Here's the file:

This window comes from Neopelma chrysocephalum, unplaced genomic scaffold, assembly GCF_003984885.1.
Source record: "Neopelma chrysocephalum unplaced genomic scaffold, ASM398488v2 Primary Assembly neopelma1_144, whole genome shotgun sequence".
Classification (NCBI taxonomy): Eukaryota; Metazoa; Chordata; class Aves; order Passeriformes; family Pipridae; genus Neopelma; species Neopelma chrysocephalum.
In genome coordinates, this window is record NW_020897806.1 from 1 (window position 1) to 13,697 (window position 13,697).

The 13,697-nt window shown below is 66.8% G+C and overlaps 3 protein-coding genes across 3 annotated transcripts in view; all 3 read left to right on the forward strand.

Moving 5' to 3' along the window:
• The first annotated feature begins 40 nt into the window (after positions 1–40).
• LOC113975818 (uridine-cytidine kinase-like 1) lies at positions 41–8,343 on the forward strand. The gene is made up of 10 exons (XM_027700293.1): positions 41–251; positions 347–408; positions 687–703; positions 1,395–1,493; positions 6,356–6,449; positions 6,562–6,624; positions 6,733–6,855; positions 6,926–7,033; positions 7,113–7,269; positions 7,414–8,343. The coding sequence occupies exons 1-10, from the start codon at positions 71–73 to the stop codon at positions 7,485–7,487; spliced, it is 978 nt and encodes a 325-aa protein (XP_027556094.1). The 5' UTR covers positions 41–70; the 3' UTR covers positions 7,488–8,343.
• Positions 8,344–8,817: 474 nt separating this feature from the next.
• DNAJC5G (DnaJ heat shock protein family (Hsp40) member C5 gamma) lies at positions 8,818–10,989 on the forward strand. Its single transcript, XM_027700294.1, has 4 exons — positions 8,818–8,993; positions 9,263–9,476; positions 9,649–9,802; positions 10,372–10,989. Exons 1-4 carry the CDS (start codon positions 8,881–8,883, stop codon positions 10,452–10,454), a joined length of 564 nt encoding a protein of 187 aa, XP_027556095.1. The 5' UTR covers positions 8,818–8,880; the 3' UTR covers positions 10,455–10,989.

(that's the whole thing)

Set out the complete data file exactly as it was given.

This window comes from Neopelma chrysocephalum, unplaced genomic scaffold, assembly GCF_003984885.1.
Source record: "Neopelma chrysocephalum unplaced genomic scaffold, ASM398488v2 Primary Assembly neopelma1_144, whole genome shotgun sequence".
Classification (NCBI taxonomy): Eukaryota; Metazoa; Chordata; class Aves; order Passeriformes; family Pipridae; genus Neopelma; species Neopelma chrysocephalum.
In genome coordinates, this window is record NW_020897806.1 from 1 (window position 1) to 13,697 (window position 13,697).

The 13,697-nt window shown below is 66.8% G+C and overlaps 3 protein-coding genes across 3 annotated transcripts in view; all 3 read left to right on the forward strand.

Moving 5' to 3' along the window:
• The first annotated feature begins 40 nt into the window (after positions 1–40).
• LOC113975818 (uridine-cytidine kinase-like 1) lies at positions 41–8,343 on the forward strand. The gene is made up of 10 exons (XM_027700293.1): positions 41–251; positions 347–408; positions 687–703; positions 1,395–1,493; positions 6,356–6,449; positions 6,562–6,624; positions 6,733–6,855; positions 6,926–7,033; positions 7,113–7,269; positions 7,414–8,343. The coding sequence occupies exons 1-10, from the start codon at positions 71–73 to the stop codon at positions 7,485–7,487; spliced, it is 978 nt and encodes a 325-aa protein (XP_027556094.1). The 5' UTR covers positions 41–70; the 3' UTR covers positions 7,488–8,343.
• Positions 8,344–8,817: 474 nt separating this feature from the next.
• DNAJC5G (DnaJ heat shock protein family (Hsp40) member C5 gamma) lies at positions 8,818–10,989 on the forward strand. Its single transcript, XM_027700294.1, has 4 exons — positions 8,818–8,993; positions 9,263–9,476; positions 9,649–9,802; positions 10,372–10,989. Exons 1-4 carry the CDS (start codon positions 8,881–8,883, stop codon positions 10,452–10,454), a joined length of 564 nt encoding a protein of 187 aa, XP_027556095.1. The 5' UTR covers positions 8,818–8,880; the 3' UTR covers positions 10,455–10,989.